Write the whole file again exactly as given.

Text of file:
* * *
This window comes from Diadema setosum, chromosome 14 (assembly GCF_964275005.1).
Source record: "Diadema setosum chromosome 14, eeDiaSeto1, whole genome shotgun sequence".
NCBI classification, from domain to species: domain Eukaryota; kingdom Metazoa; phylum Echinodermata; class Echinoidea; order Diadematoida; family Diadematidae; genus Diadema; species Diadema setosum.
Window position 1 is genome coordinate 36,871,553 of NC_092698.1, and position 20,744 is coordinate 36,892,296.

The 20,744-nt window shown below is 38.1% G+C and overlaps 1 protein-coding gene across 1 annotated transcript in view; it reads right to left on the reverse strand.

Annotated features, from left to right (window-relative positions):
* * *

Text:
This window comes from Diadema setosum, chromosome 14 (assembly GCF_964275005.1).
Source record: "Diadema setosum chromosome 14, eeDiaSeto1, whole genome shotgun sequence".
NCBI classification, from domain to species: domain Eukaryota; kingdom Metazoa; phylum Echinodermata; class Echinoidea; order Diadematoida; family Diadematidae; genus Diadema; species Diadema setosum.
Window position 1 is genome coordinate 36,871,553 of NC_092698.1, and position 20,744 is coordinate 36,892,296.

The 20,744-nt window shown below is 38.1% G+C and overlaps 1 protein-coding gene across 1 annotated transcript in view; it reads right to left on the reverse strand.

Annotated features, from left to right (window-relative positions):